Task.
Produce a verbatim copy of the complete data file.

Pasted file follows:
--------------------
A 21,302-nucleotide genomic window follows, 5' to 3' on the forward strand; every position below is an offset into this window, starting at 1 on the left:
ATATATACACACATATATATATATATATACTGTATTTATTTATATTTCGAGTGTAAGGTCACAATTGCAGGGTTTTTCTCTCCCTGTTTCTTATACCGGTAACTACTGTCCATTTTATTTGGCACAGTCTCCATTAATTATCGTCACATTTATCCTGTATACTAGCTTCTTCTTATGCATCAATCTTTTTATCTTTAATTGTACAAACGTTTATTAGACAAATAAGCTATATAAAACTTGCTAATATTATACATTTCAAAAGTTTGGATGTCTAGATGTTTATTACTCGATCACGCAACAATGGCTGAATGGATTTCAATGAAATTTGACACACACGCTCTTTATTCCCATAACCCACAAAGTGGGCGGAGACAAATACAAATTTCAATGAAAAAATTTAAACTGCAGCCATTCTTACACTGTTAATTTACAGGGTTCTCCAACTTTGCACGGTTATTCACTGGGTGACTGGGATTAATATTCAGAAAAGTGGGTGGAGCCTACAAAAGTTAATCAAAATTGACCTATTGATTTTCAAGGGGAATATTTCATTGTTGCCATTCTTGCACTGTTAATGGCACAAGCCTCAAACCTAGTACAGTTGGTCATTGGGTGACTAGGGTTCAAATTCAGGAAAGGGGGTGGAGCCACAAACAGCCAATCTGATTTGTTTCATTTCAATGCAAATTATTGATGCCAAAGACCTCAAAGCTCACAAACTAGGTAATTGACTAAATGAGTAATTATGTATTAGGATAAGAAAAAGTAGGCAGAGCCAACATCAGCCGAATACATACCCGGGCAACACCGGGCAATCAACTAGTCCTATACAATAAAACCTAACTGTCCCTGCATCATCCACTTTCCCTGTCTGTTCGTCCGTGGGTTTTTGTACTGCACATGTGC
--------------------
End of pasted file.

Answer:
A 21,302-nucleotide genomic window follows, 5' to 3' on the forward strand; every position below is an offset into this window, starting at 1 on the left:
ATATATACACACATATATATATATATATACTGTATTTATTTATATTTCGAGTGTAAGGTCACAATTGCAGGGTTTTTCTCTCCCTGTTTCTTATACCGGTAACTACTGTCCATTTTATTTGGCACAGTCTCCATTAATTATCGTCACATTTATCCTGTATACTAGCTTCTTCTTATGCATCAATCTTTTTATCTTTAATTGTACAAACGTTTATTAGACAAATAAGCTATATAAAACTTGCTAATATTATACATTTCAAAAGTTTGGATGTCTAGATGTTTATTACTCGATCACGCAACAATGGCTGAATGGATTTCAATGAAATTTGACACACACGCTCTTTATTCCCATAACCCACAAAGTGGGCGGAGACAAATACAAATTTCAATGAAAAAATTTAAACTGCAGCCATTCTTACACTGTTAATTTACAGGGTTCTCCAACTTTGCACGGTTATTCACTGGGTGACTGGGATTAATATTCAGAAAAGTGGGTGGAGCCTACAAAAGTTAATCAAAATTGACCTATTGATTTTCAAGGGGAATATTTCATTGTTGCCATTCTTGCACTGTTAATGGCACAAGCCTCAAACCTAGTACAGTTGGTCATTGGGTGACTAGGGTTCAAATTCAGGAAAGGGGGTGGAGCCACAAACAGCCAATCTGATTTGTTTCATTTCAATGCAAATTATTGATGCCAAAGACCTCAAAGCTCACAAACTAGGTAATTGACTAAATGAGTAATTATGTATTAGGATAAGAAAAAGTAGGCAGAGCCAACATCAGCCGAATACATACCCGGGCAACACCGGGCAATCAACTAGTCCTATACAATAAAACCTAACTGTCCCTGCATCATCCACTTTCCCTGTCTGTTCGTCCGTGGGTTTTTGTACTGCACATGTGC